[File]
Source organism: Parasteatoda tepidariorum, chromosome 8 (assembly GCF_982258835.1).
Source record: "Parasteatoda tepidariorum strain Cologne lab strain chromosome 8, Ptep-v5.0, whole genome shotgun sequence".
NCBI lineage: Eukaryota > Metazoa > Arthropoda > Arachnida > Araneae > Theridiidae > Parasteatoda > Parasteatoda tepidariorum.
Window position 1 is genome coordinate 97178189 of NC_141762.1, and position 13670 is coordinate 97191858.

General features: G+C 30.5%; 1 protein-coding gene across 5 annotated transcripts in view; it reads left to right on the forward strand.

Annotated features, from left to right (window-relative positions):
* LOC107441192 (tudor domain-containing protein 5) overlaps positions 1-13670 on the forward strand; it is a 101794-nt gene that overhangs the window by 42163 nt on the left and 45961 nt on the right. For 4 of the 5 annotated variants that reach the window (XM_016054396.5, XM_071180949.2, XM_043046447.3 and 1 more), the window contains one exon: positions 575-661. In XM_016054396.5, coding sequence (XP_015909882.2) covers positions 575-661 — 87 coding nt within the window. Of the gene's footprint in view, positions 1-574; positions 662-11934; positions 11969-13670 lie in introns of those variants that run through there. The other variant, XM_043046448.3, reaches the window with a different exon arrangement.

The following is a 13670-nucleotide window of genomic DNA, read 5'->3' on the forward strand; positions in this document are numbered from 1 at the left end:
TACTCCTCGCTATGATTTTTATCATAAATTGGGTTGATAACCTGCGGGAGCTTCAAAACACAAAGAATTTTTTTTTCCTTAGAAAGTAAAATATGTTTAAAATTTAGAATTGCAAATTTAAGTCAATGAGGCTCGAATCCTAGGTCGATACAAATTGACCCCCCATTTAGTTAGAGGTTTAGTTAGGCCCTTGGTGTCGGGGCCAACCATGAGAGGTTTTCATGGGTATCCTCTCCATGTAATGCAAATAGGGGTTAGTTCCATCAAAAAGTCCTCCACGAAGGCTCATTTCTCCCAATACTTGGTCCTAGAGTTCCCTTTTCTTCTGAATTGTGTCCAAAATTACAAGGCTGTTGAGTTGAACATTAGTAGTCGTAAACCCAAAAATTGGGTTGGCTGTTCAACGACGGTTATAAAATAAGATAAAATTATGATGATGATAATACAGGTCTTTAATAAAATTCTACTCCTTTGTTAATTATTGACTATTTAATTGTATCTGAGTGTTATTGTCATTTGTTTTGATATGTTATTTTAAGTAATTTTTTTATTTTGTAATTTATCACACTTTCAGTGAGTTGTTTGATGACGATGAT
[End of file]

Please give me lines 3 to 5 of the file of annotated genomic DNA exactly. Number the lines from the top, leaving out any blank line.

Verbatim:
NCBI lineage: Eukaryota > Metazoa > Arthropoda > Arachnida > Araneae > Theridiidae > Parasteatoda > Parasteatoda tepidariorum.
Window position 1 is genome coordinate 97178189 of NC_141762.1, and position 13670 is coordinate 97191858.

General features: G+C 30.5%; 1 protein-coding gene across 5 annotated transcripts in view; it reads left to right on the forward strand.